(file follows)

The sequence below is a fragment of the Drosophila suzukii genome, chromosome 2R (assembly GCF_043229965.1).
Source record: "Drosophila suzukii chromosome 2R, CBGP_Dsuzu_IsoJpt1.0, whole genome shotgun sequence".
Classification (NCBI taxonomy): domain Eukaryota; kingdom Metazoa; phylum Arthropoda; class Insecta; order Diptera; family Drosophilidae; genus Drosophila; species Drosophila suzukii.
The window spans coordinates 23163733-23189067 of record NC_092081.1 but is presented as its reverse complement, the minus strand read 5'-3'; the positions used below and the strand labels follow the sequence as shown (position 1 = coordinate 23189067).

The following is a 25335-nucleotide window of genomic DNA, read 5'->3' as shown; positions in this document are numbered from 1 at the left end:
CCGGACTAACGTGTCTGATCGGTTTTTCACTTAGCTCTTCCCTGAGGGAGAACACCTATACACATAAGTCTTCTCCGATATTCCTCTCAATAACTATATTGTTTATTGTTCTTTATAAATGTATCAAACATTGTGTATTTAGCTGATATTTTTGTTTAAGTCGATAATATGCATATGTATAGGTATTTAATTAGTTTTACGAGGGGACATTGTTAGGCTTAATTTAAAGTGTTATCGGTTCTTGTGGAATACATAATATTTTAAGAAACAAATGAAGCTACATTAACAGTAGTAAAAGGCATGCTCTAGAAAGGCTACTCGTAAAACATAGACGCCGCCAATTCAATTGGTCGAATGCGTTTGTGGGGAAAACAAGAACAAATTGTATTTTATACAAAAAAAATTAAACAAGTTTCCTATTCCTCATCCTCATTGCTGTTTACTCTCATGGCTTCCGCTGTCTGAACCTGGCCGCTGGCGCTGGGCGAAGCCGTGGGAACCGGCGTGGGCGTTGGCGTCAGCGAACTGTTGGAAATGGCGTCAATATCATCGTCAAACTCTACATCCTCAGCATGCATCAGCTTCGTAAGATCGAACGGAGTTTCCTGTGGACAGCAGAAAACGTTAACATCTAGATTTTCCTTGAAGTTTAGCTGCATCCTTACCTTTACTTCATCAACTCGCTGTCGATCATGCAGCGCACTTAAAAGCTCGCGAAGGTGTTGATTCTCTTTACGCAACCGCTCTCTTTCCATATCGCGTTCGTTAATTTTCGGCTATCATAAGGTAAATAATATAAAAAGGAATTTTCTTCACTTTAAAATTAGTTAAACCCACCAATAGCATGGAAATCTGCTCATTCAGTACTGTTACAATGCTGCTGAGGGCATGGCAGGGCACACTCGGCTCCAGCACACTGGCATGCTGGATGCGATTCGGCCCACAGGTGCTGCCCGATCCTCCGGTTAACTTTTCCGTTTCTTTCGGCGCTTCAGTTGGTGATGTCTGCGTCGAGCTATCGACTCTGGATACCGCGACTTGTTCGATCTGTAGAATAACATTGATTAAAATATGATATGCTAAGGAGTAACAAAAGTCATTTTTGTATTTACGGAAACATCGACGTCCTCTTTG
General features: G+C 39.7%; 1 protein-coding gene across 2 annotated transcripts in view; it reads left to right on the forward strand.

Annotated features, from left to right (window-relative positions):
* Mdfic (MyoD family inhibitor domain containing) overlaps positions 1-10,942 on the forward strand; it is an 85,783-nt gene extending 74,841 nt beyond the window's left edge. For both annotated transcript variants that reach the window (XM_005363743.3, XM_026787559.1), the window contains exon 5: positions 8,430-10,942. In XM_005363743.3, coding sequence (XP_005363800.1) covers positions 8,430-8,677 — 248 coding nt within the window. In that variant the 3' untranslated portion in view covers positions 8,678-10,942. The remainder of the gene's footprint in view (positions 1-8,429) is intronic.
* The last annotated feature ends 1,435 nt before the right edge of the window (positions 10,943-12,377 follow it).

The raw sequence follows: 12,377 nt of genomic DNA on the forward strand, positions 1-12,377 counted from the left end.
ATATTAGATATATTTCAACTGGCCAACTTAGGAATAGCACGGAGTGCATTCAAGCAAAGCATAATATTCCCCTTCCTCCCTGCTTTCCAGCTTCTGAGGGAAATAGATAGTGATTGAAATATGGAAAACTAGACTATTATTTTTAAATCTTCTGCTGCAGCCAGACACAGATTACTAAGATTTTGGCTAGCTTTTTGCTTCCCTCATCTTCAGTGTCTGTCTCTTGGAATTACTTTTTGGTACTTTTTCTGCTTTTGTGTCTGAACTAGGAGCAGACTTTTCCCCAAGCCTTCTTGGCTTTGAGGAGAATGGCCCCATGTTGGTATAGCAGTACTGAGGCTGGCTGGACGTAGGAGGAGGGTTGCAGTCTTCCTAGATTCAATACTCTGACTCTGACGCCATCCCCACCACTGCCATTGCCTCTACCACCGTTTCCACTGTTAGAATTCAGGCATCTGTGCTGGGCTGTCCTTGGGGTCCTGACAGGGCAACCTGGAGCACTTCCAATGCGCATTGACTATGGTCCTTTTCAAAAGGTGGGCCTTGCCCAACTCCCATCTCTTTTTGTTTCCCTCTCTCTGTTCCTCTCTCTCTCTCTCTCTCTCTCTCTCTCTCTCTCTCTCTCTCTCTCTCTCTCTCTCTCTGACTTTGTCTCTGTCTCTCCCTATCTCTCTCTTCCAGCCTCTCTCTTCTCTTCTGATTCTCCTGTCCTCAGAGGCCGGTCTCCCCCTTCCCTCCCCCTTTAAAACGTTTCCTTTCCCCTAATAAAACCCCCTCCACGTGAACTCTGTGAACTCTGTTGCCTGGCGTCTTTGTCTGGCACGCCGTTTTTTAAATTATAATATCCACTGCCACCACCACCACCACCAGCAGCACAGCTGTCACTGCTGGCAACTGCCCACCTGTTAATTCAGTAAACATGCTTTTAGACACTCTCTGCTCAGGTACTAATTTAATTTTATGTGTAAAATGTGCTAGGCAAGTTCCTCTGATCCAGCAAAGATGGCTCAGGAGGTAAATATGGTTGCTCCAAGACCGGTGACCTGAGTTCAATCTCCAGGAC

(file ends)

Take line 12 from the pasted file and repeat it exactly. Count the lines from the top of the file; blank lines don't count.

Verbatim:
ATATTAGATATATTTCAACTGGCCAACTTAGGAATAGCACGGAGTGCATTCAAGCAAAGCATAATATTCCCCTTCCTCCCTGCTTTCCAGCTTCTGAGGGAAATAGATAGTGATTGAAATATGGAAAACTAGACTATTATTTTTAAATCTTCTGCTGCAGCCAGACACAGATTACTAAGATTTTGGCTAGCTTTTTGCTTCCCTCATCTTCAGTGTCTGTCTCTTGGAATTACTTTTTGGTACTTTTTCTGCTTTTGTGTCTGAACTAGGAGCAGACTTTTCCCCAAGCCTTCTTGGCTTTGAGGAGAATGGCCCCATGTTGGTATAGCAGTACTGAGGCTGGCTGGACGTAGGAGGAGGGTTGCAGTCTTCCTAGATTCAATACTCTGACTCTGACGCCATCCCCACCACTGCCATTGCCTCTACCACCGTTTCCACTGTTAGAATTCAGGCATCTGTGCTGGGCTGTCCTTGGGGTCCTGACAGGGCAACCTGGAGCACTTCCAATGCGCATTGACTATGGTCCTTTTCAAAAGGTGGGCCTTGCCCAACTCCCATCTCTTTTTGTTTCCCTCTCTCTGTTCCTCTCTCTCTCTCTCTCTCTCTCTCTCTCTCTCTCTCTCTCTCTCTCTCTCTCTCTCTCTGACTTTGTCTCTGTCTCTCCCTATCTCTCTCTTCCAGCCTCTCTCTTCTCTTCTGATTCTCCTGTCCTCAGAGGCCGGTCTCCCCCTTCCCTCCCCCTTTAAAACGTTTCCTTTCCCCTAATAAAACCCCCTCCACGTGAACTCTGTGAACTCTGTTGCCTGGCGTCTTTGTCTGGCACGCCGTTTTTTAAATTATAATATCCACTGCCACCACCACCACCACCAGCAGCACAGCTGTCACTGCTGGCAACTGCCCACCTGTTAATTCAGTAAACATGCTTTTAGACACTCTCTGCTCAGGTACTAATTTAATTTTATGTGTAAAATGTGCTAGGCAAGTTCCTCTGATCCAGCAAAGATGGCTCAGGAGGTAAATATGGTTGCTCCAAGACCGGTGACCTGAGTTCAATCTCCAGGAC